Please feel free to leave questions, comments, or suggestions in a comment box under the recipe in question. I will be checking every so often, so I will answer any questions that you have. Thanks for checking it out.

Monday, July 10, 2017

Posole Rojo


Adding this to our rotation!

Copycat Wendy's Chili


I usually add less meat (1- 1 1/2 lbs. instead of 2 lbs.) and chili powder (1 T. instead of 2.) It tastes just like Wendy's chili!

Instant Pot: Brown meat and onions on the saute setting. Add remaining ingredients, and cook on manual high pressure for 20 minutes, then quick release.

Tuesday, October 18, 2016

Potato Cheese Empanadas

These are a delicious (and healthier) twist on traditional empanadas.

Prepare ahead:

1 recipe pizza dough
3 c. cubed, peeled, baked potato 

Saute together:

8 oz. spinach
½ onion, chopped

Mix potatoes, spinach, onion, and the following together:

½ t. red pepper flakes
¼ t. paprika
½ t. salt
¼ t. pepper
½ t. garlic powder
¾ c. shredded cheese

Divide dough into 8 - 16 small balls. Roll dough into flat circles, fill, and fold over and crimp. Bake at 400 for 20 minutes.

Friday, October 7, 2016

Cuban Picadillo

This recipe is pretty yummy. I was skeptical about the raisins, but they really taste good in the recipe. I make 1/3 of the recipe and omit the cilantro.

Wednesday, September 21, 2016

Asian Flavor Profile and Cooking Guide

Here's a basic list of dishes you will find in Asian (especially Chinese, Japanese, and Thai) restaurants. I've organized it by flavor to help you find the flavor profile you're looking for, whether you want to order a dish or make it yourself. Enjoy.
Basic flavor combination
May use alone (*DIY possible)
Other seasonings/spices
Recipes *mine, %fried,
#didn’t like
*Curry paste, spicy black bean
Chili paste, red pepper flakes, Sichuan peppercorns, white pepper
*Hot and sour soup,*Hunan chicken, kung pao chicken,*Thai curry, %black pepper beef (chicken), %tiny spicy chicken, #Szechuan beef (chicken, shrimp)
Sweet and sour
*Basic sweet and sour, *duck sauce
Apple cider vinegar, lemon, lemongrass, lime, rice vinegar, tamarind
*Dipping sauce, *%sweet and sour chicken (pork, shrimp), #chicken with Imperial sauce
Hoisin sauce,
Brown sugar, cooking sake (mirin), honey,
ketchup, sugar    
*Peanut Thai chicken, *Thai pizza, %chicken w/Peking sauce, %honey walnut shrimp, %lemon chicken, %orange chicken, %sesame chicken, #BBQ pork
*Basic brown sauce, *basic white sauce, black bean sauce, miso, oyster sauce, soy sauce
Broth, fish sauce, garlic, sesame oil
Sweet and spicy
Sweet and salty

A couple things to keep in mind:

  1. This list is far from comprehensive. However, it will give you a guide to the most common Chinese, Thai, and Japanese stir fry dishes and soups that you will find in restaurants based on which flavors you are looking for. A few are not even in restaurants, such as Thai pizza, but I think they’re delicious enough to include anyway.
  2. Making your own sauces is a lot cheaper, and they often taste better than the ones from the store.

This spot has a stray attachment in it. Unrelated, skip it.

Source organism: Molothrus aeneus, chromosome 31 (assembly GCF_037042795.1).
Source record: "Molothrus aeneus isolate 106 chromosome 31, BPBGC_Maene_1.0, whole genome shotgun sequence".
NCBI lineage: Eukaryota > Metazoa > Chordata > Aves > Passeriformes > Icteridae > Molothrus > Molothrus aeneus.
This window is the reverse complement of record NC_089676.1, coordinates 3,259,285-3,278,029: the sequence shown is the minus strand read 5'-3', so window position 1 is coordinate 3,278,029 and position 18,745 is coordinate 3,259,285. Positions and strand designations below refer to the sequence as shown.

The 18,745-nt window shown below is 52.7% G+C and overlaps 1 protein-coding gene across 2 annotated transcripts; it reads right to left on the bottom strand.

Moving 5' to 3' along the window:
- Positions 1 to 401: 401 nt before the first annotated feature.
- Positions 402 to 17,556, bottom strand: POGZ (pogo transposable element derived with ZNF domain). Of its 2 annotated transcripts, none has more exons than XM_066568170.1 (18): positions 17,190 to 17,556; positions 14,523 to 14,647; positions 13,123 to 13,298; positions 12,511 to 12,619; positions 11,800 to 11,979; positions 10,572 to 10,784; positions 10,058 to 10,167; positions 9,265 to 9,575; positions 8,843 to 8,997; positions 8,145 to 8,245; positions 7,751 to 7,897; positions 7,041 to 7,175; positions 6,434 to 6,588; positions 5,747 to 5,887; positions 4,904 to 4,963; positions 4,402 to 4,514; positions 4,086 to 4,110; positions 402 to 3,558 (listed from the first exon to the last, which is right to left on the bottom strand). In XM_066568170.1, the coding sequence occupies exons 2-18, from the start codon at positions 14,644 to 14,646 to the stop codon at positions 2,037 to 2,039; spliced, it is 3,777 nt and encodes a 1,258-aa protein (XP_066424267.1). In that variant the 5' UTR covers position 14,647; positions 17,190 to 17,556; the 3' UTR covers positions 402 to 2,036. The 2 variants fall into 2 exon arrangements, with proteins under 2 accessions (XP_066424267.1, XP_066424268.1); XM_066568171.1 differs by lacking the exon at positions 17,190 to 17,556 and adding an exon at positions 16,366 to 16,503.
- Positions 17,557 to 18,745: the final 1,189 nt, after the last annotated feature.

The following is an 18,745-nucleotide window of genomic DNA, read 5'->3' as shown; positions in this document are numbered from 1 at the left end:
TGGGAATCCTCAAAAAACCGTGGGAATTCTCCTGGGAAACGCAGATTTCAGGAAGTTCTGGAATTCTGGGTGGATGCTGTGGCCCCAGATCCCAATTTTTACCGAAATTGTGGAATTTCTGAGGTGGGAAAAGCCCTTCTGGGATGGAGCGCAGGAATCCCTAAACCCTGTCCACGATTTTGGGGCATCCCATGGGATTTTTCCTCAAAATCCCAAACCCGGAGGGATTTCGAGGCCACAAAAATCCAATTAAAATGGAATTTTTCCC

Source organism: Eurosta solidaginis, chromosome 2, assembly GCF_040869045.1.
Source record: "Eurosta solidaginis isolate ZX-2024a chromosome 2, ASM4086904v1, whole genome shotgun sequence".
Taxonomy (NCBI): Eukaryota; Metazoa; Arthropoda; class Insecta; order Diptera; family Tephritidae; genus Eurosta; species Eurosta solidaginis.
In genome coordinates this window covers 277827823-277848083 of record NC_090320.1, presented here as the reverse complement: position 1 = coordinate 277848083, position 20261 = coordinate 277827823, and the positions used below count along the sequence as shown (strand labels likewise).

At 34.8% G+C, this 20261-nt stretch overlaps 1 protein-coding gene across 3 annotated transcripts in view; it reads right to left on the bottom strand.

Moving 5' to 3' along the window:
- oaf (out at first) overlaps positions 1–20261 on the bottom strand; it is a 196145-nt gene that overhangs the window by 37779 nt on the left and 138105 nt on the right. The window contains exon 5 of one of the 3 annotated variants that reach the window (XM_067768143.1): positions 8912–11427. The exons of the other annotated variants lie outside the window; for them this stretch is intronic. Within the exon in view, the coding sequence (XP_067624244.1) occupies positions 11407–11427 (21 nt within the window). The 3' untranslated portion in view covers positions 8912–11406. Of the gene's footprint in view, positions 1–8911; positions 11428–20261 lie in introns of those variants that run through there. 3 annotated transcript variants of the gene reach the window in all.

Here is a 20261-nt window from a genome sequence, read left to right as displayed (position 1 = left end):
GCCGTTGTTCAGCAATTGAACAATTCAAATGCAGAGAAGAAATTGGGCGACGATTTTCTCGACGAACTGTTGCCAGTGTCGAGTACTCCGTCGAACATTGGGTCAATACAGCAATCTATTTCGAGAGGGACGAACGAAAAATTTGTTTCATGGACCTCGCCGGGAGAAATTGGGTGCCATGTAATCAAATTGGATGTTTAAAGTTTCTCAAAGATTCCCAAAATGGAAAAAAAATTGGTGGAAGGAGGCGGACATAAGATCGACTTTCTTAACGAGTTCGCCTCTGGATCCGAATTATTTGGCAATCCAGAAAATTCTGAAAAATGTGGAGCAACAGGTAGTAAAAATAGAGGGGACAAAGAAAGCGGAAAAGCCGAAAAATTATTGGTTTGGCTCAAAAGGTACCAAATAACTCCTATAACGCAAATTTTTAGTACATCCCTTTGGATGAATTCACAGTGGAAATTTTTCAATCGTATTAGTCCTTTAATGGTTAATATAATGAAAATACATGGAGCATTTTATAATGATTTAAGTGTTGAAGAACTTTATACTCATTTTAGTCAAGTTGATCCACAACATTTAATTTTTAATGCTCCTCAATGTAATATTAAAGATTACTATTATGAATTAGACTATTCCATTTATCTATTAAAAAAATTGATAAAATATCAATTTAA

3. Amazon is a good source if you can’t find some of these ingredients in your grocery store.
  4. Some sauces (of those that can’t be made at home) are several dollars for a small bottle/jar, but they will last indefinitely in the refrigerator. You won’t use them up quickly because most recipes only require a few tablespoons. The exception is soy sauce, but that can be purchased for $10/gallon.
  5. Further explanation of symbols: *I have my own recipe, so follow the link to find it on my blog. %Fried, so I don’t make it at home. I like the taste of most fried dishes, but I prefer not to make the mess. #Not a favorite. I probably didn’t hate it, but there are other dishes I prefer. Usually it is because I found the sauce too one-dimensional (only spicy or sweet, but nothing else, and I prefer more complex flavors in my Asian foods.)
  6. Please comment with any questions! I know this is a lot of information condensed into a small space. Also, let me know if there are any classic dishes I've missed. I always love to try new ones.

Basic Chinese White Sauce (and Recipe Suggestions)

Pictured: moo goo gai pan
Though white sauce isn't as versatile as brown sauce, it's still a good recipe to have on hand for when you want something lighter in taste. I find that this sauce is often used with seafood, so I don't end up eating it often at restaurants.

Mix everything together in a saucepan and heat to a boil until thickened.

1 c. chicken broth (homemade or 1 1/2 t. powder + 1 c. water)
1/4 t. salt
1/4 t. sesame oil
1 T. cornstarch
dash white pepper (Be careful! Don't add too much because it's spicy!)
1 t. minced ginger or 1/4 t. ginger powder
1 t. minced garlic or 1/4 t. garlic powder
1/4 c. cooking wine (I use mirin. If you don't have this, you can add sugar to taste, but it won't be quite the same.)

Recipe suggestions: moo goo gai pan, shrimp with lobster sauce (which has nothing to do with lobsters), any light vegetable or seafood stir fry.

For moo goo gai pan: slice chicken and marinate in 1 t. baking soda for 15 minutes, then rinse before cooking. This will give the tender, velvety texture that you can find in restaurants. Veggies: mushrooms, plus whatever else you want. I used carrots, onion, and celery.

Cook the carrots, celery, and onion for a few minutes, then add the chicken and mushrooms. When they are cooked through, add the white sauce and heat through. Serve over rice.